sexual orientation

All posts tagged sexual orientation

You Don’t Know Me, I’m a Damn Enigma

Published April 25, 2016 by auddity

Please allow me this rant: You don’t know me, so stop misidentifying me.

I have recently been misidentified as a lesbian and as bisexual. The first instance was by a friend of a friend, to whom I’d come out as queer a few weeks before. Her flub was unintentional and well-meaning; we were discussing a coworker of hers and she said, “She’s a fellow lesbian,” and continued with her story. I didn’t think it was worth it to interrupt the flow of conversation to correct her, but it stung a little. I thought, “Well, at least she remembered I wasn’t straight,” but in reality, it just goes to show that lesser-known identities are often erased by the gay-straight dichotomy. I’ve lost count of how many times I’ve had to explain what my sexual orientation means to me, and describe where I fall under the queer umbrella. Now, I don’t dislike talking about this stuff – in most cases I love it! – but it can get old sometimes, especially when the person I’m talking to has literally no idea what I’m talking about.

That was the case with a coworker, my teaching partner, of whom I am not a fan to begin with. She used the word “gay” to mean stupid, and instead of letting it go, I took it as an opportunity to speak up against that kind of usage. I asked her politely, “Could you not use that word in that way?” She asked me why, so I told her I found it offensive (even though me asking her to stop using the word should’ve been sufficient). She quickly insisted that she and her family didn’t have anything against gay people, it was just a word they used. This woman worked with special needs kids for several years before coming to my school, so I tried a different approach; I explained, “You using ‘gay’ in that way is like if you said ‘retarded’ to mean stupid.” I could tell she still wasn’t really understanding what the issue was, so I told her that it was personal to me because I’m queer. She looked blankly at me so I elaborated, “I don’t identify as straight, but I don’t identify as gay either.” Her face lit up, “So you’re bisexual!” I shook my head and realized I was fighting a losing battle. I asked her to please not use that word around me, and just left it at that. Our three year-olds were about to arrive and I didn’t have the time or energy to give her a lesson in gender studies.

What bothers me the most, and it was there in both cases, is that assumption of knowing. It’s like Amy Poehler in Mean Girls, “I’m not a regular straight person, I’m a cool straight person.” No. Don’t assume you know anything about me just because you’ve watched the L Word or you had a gay friend in college or whatever other asinine excuse you want to throw at me. You don’t know me, so stop pretending like you’re in on it, like we’re part of some club, like you’ve got me figured out. Until you put in the work to actually educate yourself, you can shut up about all of this. Just stop.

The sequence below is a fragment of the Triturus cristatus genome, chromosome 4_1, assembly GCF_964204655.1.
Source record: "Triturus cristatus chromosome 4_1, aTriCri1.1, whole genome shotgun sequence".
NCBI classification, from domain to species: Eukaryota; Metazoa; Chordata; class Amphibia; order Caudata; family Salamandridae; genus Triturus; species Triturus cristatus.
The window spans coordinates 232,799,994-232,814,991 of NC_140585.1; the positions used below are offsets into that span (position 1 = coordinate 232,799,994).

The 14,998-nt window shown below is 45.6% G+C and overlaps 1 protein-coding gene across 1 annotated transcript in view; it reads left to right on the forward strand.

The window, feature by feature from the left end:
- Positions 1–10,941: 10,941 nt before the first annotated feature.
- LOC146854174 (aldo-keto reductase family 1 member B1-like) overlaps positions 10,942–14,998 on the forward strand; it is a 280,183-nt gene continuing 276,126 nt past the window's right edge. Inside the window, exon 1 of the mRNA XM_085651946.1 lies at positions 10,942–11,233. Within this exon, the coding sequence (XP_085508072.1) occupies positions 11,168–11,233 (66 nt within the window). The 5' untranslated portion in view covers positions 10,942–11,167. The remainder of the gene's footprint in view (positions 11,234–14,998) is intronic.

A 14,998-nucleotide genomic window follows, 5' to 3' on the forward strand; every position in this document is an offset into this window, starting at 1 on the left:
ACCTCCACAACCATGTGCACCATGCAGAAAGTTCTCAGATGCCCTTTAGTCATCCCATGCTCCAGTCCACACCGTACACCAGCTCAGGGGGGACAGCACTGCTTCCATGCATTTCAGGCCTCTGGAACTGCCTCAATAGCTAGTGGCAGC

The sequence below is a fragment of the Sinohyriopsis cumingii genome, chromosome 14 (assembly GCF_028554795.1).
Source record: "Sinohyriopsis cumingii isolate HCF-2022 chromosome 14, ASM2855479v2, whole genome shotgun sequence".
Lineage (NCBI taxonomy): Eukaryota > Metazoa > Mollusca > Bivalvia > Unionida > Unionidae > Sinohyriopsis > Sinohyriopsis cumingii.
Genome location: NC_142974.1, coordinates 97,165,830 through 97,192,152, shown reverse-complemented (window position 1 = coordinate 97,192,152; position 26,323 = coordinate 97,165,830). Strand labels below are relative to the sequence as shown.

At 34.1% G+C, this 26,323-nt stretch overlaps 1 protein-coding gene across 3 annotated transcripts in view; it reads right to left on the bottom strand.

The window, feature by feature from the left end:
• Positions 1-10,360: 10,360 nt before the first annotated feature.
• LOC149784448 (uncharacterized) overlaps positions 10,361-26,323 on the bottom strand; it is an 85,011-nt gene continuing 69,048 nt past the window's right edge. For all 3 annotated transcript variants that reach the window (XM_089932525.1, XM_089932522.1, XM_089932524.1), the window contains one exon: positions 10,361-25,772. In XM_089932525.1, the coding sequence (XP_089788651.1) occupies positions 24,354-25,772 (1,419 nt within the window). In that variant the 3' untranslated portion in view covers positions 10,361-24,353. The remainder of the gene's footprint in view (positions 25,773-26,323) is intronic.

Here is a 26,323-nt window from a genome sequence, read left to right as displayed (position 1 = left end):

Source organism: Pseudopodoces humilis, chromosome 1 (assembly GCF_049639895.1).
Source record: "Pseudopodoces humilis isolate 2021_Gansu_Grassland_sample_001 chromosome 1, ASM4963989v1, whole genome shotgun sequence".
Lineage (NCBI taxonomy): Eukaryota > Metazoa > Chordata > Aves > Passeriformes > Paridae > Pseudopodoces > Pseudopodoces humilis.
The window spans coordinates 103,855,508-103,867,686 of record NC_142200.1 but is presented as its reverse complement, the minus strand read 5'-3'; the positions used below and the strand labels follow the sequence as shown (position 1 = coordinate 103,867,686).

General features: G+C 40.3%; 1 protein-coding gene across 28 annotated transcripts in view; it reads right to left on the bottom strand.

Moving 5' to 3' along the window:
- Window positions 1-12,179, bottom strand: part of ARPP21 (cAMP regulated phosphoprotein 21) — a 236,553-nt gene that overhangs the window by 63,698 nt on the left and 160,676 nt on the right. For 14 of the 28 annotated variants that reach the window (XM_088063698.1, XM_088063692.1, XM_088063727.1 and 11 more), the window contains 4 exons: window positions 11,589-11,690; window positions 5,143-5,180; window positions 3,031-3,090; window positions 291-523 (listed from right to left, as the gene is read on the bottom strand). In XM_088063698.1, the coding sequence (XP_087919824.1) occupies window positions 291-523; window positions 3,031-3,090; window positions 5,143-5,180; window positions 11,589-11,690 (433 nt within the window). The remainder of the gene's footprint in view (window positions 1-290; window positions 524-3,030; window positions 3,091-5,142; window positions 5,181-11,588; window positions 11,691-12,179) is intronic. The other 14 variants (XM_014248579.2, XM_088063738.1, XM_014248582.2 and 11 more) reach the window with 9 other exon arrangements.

I can only imagine what genderqueer, genderfluid, and transgender folks go through. They no doubt experience this kind of thing on a regular basis. The same with people of color, especially those who are of mixed ethnicities and/or racially ambiguous. I deal with a small fraction of this and it drives me crazy. If you don’t know, don’t assume! Find an appropriate way to ask or do some goddamn research.

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Let’s Talk About (Unintentional) Homophobia

Published June 9, 2013 by auddity

Let’s talk about ego. Let’s talk about assumptions. Let’s talk about good intentions. Let’s talk about homophobia. Homophobia is homophobia, even if you don’t mean it. But the question is, how can we stop doing it?

One time when I was at work, cashiering, a young couple came through my line. The girl went first and I joked around with her as I rang out her few items (see my post on how I am the perfect cashier). When I turned to the boyfriend his first words to me, before I could ask “How ya doing?” or even look at what he was buying, were “I’m not gay.” Completely baffled, I looked down and saw a couple of skincare products. His girlfriend laughed at him like he was being ridiculous, which he was, as he hurriedly explained he was buying them because they came with a free giftcard when bought together. I chuckled and said, “…Okay…” as I rang out his stuff. He continued rambling in a good-natured way, not trying to be insensitive, but coming off that way in his attempt to preserve his manhood, which to be honest was not in question to begin with. I had the urge to call him out by outing myself to prove a point. But then I thought that could make things even more awkward, so I chose a lighter but still ballsy, “What’s wrong with being gay?” “Nothing!” he insisted quickly, “I’m just not gay.” Gf was still laughing and agreed with me, “So what if you were? She doesn’t care.”